(i)Continuously educating and training police, para-military, military and other investigative personnel to inculcate knowledge and respect for human rights, and to improve methods of investigation detection, and other aspects of law enforcement.

(j)Making violations of any of the above preventive, measures crime, whether or not torture or similar practices resulted therefore, and conscientiously prosecuting and punishing those guilty thereof.

3. It is the duty of government to condensate victims of torture or similar practices and their families for the physical and psychological injuries inflicted upon them, without prejudice to reimbursing itself from those guilty of such practices.

4. Torture, cruel and degrading treatment or punishment, unexplained against humanity. Consequently, it is the duty of government to recognize the rights of victims of such practices and their families to enforce their claims against those who have perpetrated such acts without limitations in space or time.

Article XI. Public Emergencies

1. States of emergency are abnormal situations that threaten the basic rights of the people. Therefore, it is the duty of government:

(a) Not to declare a state of emergency except when a real danger exists to the very existence of the nation, threatening the organized life of the community, of such magnitude that normal measures and restrictions are clearly insufficient to meet it;

(b) To specify the grounds for and the duration of the state of emergency and to limit its effectively to the existence of the conditions which gave rise to it;

(c) To subject the declaration of a state of emergency to approval by the legislative body and not to dissolve, suspend or adjourn that legislative body during the emergency;

(d) Not to exercise any kind of emergency power unless there is a prior formal, valid declaration of a state of emergency.

2. It is the duty of government, under a state of emergency validly declared, to take only such measures restrictive of human rights as are strictly required by the exigencies of the situation, so that no less stringent measures would suffice, and to enforce such measures without discrimination based on race, sex, Language, religious belief, political conviction, economic or social status, or ethnic origin.

3. Even under a validly declared emergence, government may not deny or derogate from the following rights and freedoms: the right to recognition of personal dignity and legal personality, freedom of conscience and of religion, freedom from retroactive penal measures and from cruel and unusual punishments, the right to, nationality and to leave from and return to one's country, the rights of workers, the right to habeas corpus, the right of access to civil courts and to fair, public and speedy trial, freedom from imprisonment for civil debt, and the right to participate in public life.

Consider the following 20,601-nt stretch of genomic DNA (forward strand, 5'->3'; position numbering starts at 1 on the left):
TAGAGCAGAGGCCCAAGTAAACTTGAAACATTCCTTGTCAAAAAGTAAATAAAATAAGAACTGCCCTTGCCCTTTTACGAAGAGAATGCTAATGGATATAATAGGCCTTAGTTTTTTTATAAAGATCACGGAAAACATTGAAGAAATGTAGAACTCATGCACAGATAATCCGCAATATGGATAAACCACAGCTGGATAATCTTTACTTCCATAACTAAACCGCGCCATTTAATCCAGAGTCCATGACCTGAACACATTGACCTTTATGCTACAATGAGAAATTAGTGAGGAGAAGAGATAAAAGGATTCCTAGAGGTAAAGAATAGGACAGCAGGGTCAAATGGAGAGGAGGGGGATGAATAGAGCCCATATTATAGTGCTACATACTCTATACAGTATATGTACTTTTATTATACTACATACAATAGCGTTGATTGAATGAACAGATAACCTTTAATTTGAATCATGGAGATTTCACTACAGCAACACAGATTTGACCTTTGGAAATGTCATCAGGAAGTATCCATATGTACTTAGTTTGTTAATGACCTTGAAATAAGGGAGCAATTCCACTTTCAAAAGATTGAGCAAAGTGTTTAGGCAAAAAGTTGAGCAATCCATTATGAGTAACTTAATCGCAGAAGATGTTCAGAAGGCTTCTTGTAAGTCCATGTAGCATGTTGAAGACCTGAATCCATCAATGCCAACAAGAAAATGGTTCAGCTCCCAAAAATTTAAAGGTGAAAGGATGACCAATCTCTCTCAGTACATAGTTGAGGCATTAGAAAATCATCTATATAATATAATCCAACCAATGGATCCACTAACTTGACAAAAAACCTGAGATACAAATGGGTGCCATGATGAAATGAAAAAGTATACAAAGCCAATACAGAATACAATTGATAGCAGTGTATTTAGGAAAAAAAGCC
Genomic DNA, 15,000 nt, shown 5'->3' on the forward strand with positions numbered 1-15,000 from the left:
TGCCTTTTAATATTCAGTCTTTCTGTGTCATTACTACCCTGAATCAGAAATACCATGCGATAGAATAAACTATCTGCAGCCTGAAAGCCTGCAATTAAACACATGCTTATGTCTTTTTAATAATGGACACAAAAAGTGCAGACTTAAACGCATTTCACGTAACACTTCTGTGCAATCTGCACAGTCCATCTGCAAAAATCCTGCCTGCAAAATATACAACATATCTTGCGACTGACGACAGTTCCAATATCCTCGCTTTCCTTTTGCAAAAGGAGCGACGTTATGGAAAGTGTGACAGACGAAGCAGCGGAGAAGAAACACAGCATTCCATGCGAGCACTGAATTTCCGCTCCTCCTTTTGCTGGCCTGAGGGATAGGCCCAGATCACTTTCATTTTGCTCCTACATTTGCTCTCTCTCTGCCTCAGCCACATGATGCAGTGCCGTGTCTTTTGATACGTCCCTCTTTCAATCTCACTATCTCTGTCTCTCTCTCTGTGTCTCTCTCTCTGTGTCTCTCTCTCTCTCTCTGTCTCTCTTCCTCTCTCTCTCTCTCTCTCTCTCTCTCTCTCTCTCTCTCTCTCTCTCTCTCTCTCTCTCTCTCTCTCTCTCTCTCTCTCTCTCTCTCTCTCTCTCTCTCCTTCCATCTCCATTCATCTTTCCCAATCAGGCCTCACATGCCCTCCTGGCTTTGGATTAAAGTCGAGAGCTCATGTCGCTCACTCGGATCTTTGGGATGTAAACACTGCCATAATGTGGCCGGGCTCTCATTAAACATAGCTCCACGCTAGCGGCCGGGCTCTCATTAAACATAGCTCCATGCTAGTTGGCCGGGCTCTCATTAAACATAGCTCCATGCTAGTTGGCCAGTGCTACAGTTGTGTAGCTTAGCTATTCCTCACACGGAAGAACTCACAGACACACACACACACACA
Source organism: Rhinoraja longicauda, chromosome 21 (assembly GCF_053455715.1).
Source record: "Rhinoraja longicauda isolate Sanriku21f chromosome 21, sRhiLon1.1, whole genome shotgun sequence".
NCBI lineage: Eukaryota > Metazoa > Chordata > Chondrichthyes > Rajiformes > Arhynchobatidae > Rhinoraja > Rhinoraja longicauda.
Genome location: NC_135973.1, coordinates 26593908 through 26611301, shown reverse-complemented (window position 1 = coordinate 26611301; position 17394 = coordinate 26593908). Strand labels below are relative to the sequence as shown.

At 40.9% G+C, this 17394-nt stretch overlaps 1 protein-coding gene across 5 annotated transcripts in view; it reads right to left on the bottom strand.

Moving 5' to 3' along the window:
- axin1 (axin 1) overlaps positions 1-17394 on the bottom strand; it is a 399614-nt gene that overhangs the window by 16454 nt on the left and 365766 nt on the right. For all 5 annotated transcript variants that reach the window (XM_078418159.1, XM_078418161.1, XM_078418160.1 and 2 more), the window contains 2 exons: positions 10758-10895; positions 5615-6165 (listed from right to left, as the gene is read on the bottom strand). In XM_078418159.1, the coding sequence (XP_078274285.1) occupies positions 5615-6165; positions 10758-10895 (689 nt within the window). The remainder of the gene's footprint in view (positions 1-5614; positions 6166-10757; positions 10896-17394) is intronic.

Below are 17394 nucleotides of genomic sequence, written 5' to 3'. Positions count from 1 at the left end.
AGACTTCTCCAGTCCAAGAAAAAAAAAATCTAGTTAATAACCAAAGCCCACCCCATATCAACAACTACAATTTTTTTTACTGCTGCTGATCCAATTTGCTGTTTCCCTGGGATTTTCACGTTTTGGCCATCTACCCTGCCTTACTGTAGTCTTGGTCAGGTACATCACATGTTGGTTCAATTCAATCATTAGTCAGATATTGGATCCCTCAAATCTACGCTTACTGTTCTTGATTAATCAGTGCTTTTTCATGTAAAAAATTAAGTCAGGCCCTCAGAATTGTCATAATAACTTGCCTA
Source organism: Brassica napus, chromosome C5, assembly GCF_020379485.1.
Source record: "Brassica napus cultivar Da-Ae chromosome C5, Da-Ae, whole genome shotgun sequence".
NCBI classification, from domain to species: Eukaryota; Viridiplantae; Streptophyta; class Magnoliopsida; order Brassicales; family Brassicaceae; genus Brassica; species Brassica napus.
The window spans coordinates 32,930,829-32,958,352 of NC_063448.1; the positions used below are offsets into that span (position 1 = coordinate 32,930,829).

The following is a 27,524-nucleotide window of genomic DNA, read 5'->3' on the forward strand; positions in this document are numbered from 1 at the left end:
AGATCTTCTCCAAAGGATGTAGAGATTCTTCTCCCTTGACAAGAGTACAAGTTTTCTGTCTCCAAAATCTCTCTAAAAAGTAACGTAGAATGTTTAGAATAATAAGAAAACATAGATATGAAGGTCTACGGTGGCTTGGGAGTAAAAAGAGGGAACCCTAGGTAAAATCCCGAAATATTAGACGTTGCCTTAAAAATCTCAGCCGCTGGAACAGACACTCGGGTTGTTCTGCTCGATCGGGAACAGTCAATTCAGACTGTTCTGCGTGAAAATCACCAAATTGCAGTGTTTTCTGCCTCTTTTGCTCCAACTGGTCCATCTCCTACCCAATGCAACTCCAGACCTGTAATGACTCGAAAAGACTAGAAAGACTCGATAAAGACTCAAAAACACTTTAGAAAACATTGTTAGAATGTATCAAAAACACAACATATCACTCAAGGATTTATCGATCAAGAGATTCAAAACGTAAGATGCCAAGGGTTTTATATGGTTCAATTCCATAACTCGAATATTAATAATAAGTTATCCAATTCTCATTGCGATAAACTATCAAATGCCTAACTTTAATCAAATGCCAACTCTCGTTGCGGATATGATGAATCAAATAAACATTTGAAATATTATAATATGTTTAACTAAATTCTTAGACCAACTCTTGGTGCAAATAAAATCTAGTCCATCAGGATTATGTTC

4. Government shall not, under any circumstances, resort to or authorize:

(a)Violence to life, health and physical or mental well-being of persons who are not or are no longer combatants in armed conflict, in particular, murder, political assassination or extra legal executions, kidnapping or unexplained disappearances, torture, mutilation or any form of corporal punishment, use of so-called truth serums and other drugs, and slavery or other forms of involuntary servitude.

(b)Outrages upon personal dignity, in particular humiliating and degrading treatment, rape and enforced prostitution or any form of indecent assault

(c)Arbitrary arrests and detention, that is, those made without probable cause previously determined by a civil court.

(d)Taking of hostages, collective punishments, pillage, and acts of terrorism.

(e)Individual or mass evacuations or forcible transfers, unless imperatively required by the security of the population concerned pr by military reasons. Such transfers must be effected only after proper accommodation is provided, under satisfactory conditions of hygiene, health, safety and nutrition; and members of the same family must not be separated. Persons evacuated shall be returned to their homes at government expense as soon as the reasons for their evacuation cease.

(f)The passing and execution of sentences upon civilians by military courts or by any civil court which does not afford the judicial guarantees necessary for an adequate defense.

(g)The requisition or seizure of property or the compelling of individuals to perform services, without full and speedy compensation. Compensation shall include indemnity for death or disability resulting from compelled or required services.

(h)Threats to commit any of the foregoing acts. The existence, grounds and legality of the declaration of emergency, its duration, and the measures taken under it, shall be subject to judicial review. In all such cases, the burden of proof shall be on government.

6. It is the duty of government to afford redress, including compensation for damages, to any person aggrieved by acts done during a state of emergency. No grant of amnesty, pardon or immunity shall exempt any government official from responsibility for reparation in damages to any person whom he shall have injured in violation of paragraphs 3 and 4 of this Article.

7. All measures taken during a state of emergency shall, upon its termination, automatically cease to have any further force or effect.